Culture & Conversation

I ought to be in scriptures


It’s cloudy with a chance of frogs this weekend as Ridley Scott’s Exodus : Gods and Kings smites the big screen. Christian Bale stars as an impressively buff Moses, calling down the wrath of God like he had an indecisive lighting assistant in his sights.  As a taster, here are six of the best, or perhaps the weirdest, examples of cinematic scripture. We’ve probably sinned by omission, so let us know if you think there are more worthy Biblical films.


ten commandments

The Ten Commandments (1956):  Cecil B. DeMille marshalled vast multitudes and the most expensive sets in cinema history for this show-down between Charlton Heston’s Moses and Yul Brynner’s Rameses. Sure, it’s more campy than all the gathered tents of the Hagarites, but it’s also three-and-a-half hours of irresistible Hollywood pomp, all set to Elmer Bernstein’s rousing music. The special effects behind the parting of the Red Sea are, of course, the main event. But watch out too for the miracle of Heston’s hair, as a close encounter with God transforms it into a bottle-blonde bouffant of truly Biblical proportions.


trading places

Trading Places (1983): The Book of Job is updated to 1980s New York in John Landis’ wonderfully acid comedy. Instead of God and Satan having a wager, it’s a pair of filthy rich old men, played by Melvyn Douglas and Don Ameche, who bet on whether their spoiled-rotten nephew (Dan Ackroyd) can keep the faith no matter how many fiendishly-devised calamities befall him. But it’s Eddie Murphy who’s the real star, turning in the kind of effortlessly funny performance he used to do before he started making films that could themselves be considered tribulations of Job.


life of b

Monty Python’s Life of Brian (1979): Denounced by some devout Christians as blasphemy, this gloriously side-splitting satire is possibly one of the most realistic depictions of the evolution of a religion ever put on screen. Despite the fulminations of knee-jerk God-botherers, it’s not so much a version of the life of Christ as a case of wandering attention during the Sermon on the Mount, as if the plot were exclaiming “Oh, look what’s going on over there!” The results were eye-wateringly funny proof that, at their height, the Pythons were comedy Messiahs and very naughty boys.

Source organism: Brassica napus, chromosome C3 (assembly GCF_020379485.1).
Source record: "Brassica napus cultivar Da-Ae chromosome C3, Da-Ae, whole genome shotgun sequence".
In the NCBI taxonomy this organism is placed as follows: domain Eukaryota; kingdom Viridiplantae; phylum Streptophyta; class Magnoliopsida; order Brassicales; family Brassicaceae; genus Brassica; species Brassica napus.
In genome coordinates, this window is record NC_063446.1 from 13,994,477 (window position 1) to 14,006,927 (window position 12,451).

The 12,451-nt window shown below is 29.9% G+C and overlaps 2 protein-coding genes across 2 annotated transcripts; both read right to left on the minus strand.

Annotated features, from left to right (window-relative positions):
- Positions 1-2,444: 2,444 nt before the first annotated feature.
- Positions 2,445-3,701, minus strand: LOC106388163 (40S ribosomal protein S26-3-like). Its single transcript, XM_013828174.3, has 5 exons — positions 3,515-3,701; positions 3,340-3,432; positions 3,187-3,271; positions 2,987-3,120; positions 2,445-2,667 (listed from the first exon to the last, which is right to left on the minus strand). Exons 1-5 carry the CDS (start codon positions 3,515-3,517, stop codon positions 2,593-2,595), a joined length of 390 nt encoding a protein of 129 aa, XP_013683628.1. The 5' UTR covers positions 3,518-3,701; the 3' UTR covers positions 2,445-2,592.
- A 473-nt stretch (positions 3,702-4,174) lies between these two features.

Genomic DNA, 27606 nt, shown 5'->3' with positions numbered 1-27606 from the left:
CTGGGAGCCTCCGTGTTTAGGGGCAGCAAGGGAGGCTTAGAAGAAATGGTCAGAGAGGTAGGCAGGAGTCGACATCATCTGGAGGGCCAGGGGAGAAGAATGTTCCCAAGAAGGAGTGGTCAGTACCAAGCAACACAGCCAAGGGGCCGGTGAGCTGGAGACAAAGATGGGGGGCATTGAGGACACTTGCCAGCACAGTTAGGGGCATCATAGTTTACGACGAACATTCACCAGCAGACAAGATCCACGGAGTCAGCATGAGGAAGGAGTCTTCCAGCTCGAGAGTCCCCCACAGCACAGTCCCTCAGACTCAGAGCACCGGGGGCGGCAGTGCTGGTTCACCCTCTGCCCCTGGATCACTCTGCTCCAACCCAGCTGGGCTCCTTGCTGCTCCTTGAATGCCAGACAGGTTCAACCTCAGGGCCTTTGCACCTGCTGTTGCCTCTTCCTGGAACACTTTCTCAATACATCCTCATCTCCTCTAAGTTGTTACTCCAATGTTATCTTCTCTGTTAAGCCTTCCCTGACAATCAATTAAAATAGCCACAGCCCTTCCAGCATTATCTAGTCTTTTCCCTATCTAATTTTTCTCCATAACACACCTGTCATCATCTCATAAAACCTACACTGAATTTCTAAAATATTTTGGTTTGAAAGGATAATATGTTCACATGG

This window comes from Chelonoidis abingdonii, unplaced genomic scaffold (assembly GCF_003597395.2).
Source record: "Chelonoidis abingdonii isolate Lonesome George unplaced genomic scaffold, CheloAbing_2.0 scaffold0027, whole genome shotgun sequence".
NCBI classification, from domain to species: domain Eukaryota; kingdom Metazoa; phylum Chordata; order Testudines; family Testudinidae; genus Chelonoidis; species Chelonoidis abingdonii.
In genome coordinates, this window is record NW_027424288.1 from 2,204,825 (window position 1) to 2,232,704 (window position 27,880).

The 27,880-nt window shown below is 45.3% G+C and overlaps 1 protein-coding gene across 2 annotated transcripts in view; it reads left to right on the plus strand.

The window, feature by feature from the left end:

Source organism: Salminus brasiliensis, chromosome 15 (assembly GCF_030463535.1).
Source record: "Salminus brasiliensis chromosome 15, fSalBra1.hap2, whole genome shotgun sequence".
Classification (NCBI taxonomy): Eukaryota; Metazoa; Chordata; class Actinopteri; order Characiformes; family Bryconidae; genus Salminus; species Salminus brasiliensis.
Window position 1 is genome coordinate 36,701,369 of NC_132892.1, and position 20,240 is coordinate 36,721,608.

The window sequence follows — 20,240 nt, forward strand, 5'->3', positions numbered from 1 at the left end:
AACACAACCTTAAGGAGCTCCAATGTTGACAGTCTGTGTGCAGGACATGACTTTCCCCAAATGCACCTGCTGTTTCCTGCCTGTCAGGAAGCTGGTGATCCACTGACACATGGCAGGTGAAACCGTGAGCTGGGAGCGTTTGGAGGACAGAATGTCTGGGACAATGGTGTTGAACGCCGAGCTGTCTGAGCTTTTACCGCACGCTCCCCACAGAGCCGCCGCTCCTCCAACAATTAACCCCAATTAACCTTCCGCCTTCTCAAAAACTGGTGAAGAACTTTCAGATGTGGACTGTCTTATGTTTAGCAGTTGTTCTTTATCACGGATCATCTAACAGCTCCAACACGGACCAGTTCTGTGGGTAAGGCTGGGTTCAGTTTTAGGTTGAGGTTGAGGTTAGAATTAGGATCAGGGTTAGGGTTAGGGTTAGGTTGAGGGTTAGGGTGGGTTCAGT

The Gospel According to St Matthew (1964): If you want a beautifully restrained, incredibly moving, deeply reverent version of the Christ story, there’s only one director to turn to. No, not Mel Gibson. As it turned out, gay Marxist atheist Pier Paolo Pasolini was just the man for the job, and this Bach-and-blues infused poem in black-and-white remains perhaps the only film masterpiece to be drawn from holy text. The non-professional cast is led by a Che-like Enrique Irazoqui, delivering, with scalp-tingling passion, the real message of Christ’s sermons: smash Wall Street.



Noah (2013): Utterly bonkers, granted. But despite the hippy-dippy Gaia worship and Transformer-like rock monsters, there were moments of brilliance in Darren Aronofsky’s folie de grandeur. Inevitably, Bible fans had a good old moan at its straying from the facts of the Noah story – for one thing, Russell Crowe really didn’t look a day over 350. Still, it was an imaginative and noble attempt to make some moral sense of the gruesomely genocidal source material. And let’s face it, it was at least better than Evan Almighty.



Salome’s Last Dance (1988): Director Ken Russell was always one or two veils short of a naughty dance routine, but this berserk re-telling of the John the Baptist story suggested that whatever remained of his sanity had finally galloped off into the desert to feed on honey and locusts. It’s based on Oscar Wilde’s already bizarre play Salome, which Russell re-stages in a brothel attended by a giggling, eye-popping Wilde himself. The results, as you can imagine, are great fun, and the whole cast seem to be having a blast. Well, almost the whole cast. Glenda Jackson, who played Herod’s wife, retired from films right after and became a Member of Parliament, where she still sits on the back benches to this day, gnashing her teeth and rending her garments at the memory of it all.

Exodus: Gods and Kings is on general release from Dec 12


Jim Burke is a playwright and arts journalist originally from England, now resident in Montreal. Amongst his plays are Cornered and an adaptation of Moby Dick. He has written plays for BBC radio. In England, he was Theatre Editor for the arts and lifestyle magazine City Life. Jim currently teaches creative writing at Dawson College’s Centre For Training and Development.

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